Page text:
Renfrew Town Hall

[vc_row][vc_column][vc_column_text]New plans for the management of Renfrewshire’s libraries, museums and town halls will ‘promote greater investment, increase community participation in decision-making, and support economic regeneration’ according to a new report.

A meeting of Renfrewshire Council on Thursday December 18 will consider a proposal that the existing Renfrewshire Leisure trust should take over the running of cultural services and facilities.

Renfrew Town Hall

Renfrewshire Leisure has more than doubled customer visits to sports facilities and increased jobs by over 50% since it took over the management of Renfrewshire’s sports centres and swimming pools in 2003.

Council chiefs believe that incorporating cultural services into the trust can deliver a similar boost for a sector that the council has put at the centre of its programme to regenerate the Renfrewshire economy.

Councillor James Harte, Convener of Renfrewshire Council’s Sports, Leisure and Culture Policy Board, said: “Renfrewshire has a unique cultural heritage and a vibrant arts scene. The council is putting that living tradition at the centre of our plans to bring jobs and investment.

“Our approach takes account of the Renfrewshire Tourism Framework, the Paisley Heritage Asset Strategy which could be worth £45m a year and 800 new jobs, and the plan for Paisley to bid to be UK City of Culture 2021.

“The council has set out an approach which builds on a successful existing model in Renfrewshire. Vital services would be retained in public ownership through a not-for-profit organisation with charitable status. We would also draw on the best practice of trusts which are already operating successfully in two thirds of Scottish local authority areas.

“It’s vital we get the right approach to maximise the potential of our museums, town halls and libraries. We have looked at different options, consulted widely, and believe that broadening the scope of a trust which has a proven track record offers the best way forward.

“There are strong economic reasons for creating an expanded trust. At a time when the council is facing a funding shortfall of between £20 and £30million over the next three years, it makes sense to take advantage of the £600,000 savings from VAT and business rates which trust status would deliver every year.

“The trust’s facilities and services would continue to receive public funding from Renfrewshire Council but would also have more flexibility to attract additional funding from other sources. The facilities, including museums, libraries and town halls would remain in public ownership.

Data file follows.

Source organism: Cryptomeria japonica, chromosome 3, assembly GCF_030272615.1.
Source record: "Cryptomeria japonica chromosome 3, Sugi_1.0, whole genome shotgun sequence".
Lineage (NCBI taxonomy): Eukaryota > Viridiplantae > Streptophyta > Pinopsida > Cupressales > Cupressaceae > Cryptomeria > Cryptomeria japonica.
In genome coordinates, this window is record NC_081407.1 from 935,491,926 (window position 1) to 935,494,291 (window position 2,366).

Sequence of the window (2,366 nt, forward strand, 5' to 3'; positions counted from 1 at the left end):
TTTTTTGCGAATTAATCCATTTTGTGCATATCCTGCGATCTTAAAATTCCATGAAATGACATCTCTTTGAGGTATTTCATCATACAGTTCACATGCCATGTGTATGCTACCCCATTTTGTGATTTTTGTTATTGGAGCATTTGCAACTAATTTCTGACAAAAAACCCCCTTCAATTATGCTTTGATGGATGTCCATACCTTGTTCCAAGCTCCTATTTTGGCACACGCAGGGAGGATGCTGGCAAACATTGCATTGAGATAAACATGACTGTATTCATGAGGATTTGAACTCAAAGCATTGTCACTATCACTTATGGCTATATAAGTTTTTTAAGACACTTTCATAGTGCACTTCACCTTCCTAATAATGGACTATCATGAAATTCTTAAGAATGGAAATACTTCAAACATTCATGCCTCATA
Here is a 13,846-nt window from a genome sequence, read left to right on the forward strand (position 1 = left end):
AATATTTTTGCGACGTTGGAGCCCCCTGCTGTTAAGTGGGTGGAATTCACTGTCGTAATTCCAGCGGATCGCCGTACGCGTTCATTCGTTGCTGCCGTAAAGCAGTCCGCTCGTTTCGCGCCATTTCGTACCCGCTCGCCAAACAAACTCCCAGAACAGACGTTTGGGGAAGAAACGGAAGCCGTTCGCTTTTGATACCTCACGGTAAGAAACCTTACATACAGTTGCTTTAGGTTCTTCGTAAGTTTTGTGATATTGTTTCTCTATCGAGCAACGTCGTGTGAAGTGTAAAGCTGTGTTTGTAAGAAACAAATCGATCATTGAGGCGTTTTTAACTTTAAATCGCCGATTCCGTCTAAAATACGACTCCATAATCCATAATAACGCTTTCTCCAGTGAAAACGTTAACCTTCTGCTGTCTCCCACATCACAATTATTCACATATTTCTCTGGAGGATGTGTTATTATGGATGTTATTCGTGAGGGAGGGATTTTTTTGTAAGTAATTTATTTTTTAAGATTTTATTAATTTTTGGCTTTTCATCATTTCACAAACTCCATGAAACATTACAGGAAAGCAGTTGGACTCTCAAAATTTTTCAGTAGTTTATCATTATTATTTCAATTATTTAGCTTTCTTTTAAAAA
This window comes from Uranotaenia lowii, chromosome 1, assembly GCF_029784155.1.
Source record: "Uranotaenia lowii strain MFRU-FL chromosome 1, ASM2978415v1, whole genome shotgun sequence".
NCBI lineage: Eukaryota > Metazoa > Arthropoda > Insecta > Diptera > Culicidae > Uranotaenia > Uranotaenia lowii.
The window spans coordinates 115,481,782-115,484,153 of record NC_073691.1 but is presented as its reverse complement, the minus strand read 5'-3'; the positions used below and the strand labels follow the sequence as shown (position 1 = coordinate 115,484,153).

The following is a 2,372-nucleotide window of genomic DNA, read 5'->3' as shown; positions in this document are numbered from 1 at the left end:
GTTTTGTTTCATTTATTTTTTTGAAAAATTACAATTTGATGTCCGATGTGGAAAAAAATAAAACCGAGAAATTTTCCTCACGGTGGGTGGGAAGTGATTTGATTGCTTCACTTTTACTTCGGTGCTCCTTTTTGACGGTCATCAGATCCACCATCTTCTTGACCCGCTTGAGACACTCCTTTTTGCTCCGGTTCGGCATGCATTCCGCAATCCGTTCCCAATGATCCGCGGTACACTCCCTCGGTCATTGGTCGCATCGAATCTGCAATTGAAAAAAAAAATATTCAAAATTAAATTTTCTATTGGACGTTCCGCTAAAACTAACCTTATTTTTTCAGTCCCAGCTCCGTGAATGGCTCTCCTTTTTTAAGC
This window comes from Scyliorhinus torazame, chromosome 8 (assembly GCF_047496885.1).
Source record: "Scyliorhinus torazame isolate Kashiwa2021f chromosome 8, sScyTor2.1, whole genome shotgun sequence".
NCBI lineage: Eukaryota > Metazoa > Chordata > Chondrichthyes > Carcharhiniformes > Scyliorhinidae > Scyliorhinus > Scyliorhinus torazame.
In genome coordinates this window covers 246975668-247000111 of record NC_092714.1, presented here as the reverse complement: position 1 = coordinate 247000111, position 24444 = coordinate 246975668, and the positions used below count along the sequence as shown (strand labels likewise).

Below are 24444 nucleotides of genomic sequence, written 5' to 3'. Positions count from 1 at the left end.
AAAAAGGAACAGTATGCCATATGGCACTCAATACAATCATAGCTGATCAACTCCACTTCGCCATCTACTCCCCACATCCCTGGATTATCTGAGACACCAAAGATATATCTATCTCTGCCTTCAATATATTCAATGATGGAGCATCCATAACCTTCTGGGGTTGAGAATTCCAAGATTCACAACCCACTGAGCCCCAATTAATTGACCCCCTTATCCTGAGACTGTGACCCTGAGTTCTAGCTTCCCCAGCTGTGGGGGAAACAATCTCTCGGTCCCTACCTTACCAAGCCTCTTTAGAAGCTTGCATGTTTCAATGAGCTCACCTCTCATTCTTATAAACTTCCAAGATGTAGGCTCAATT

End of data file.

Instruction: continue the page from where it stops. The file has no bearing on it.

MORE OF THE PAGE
“There would be increased opportunities for community and business representatives to be directly involved in decision-making on the future of cultural services through representation on the trust board”

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Along with a change to the management of libraries, museums and town halls, a number of other services could transfer to the trust, including: sports development and Active Schools programmes, bowling greens and pavilions, and some community facilities. The aim is to provide a better, more streamlined service – for example, on pitch bookings.

Added Councillor Harte: “Our proposals are ambitious and reflect our vision for not just preserving cultural services in Renfrewshire but strengthening and developing them.”

If the plan is approved by councillors, there would be a phased transfer of services to the trust during 2015.[/vc_column_text][/vc_column][/vc_row]

New heritage centre is highlight of ‘Digital December’.

A new digital heritage centre in Paisley Central Library has been unveiled as part of a ‘Digital December’ of online activity from Renfrewshire Libraries.

The Heritage Centre, based in what was known as the Reference and Local Studies Library, is designed to meet the growing demand for access to digital archives and records and to showcase Paisley’s proud history.

Cllr Stuart Clark with libraries manager Jenifer McFarlane

The new centre was officially opened this week by Cllr Stuart Clark, depute convener of Renfrewshire Council’s Sport, Leisure and Culture Policy Board.

The opening the new centre is the centrepiece of a month of online activity from Renfrewshire Libraries.

A new website for library members will make it possible to borrow at all hours and access electronic and audio books amongst a wealth of other online resources.

Libraries staff will hold a number of drop-in sessions during the month designed to help local people ‘tame technology’ and get to grips with the growing number of smartphones, tablets and e-readers they possess.

Cllr Clark said: “Shows such as the BBC’s “Who Do You Think You Are?” have made research into family history an ever more popular leisure activity. As our libraries do more to tap into that demand, our visitor numbers will only increase.”

“But Digital December shows that our libraries are about so much more than places to borrow books.

“They are places where people can go online for free and access information about the job market. They host Bookbug sessions where parents and children can bond through reading and song. And they are sources of vital health information and advice thanks to initiatives like Living Well @ The Library which we’ve developed together with Macmillan Cancer Support”.

“Libraries are ideal places to bring like-minded people together within a community, or for people to go to get the information and services they need, and that’s why we’re investing in their future.”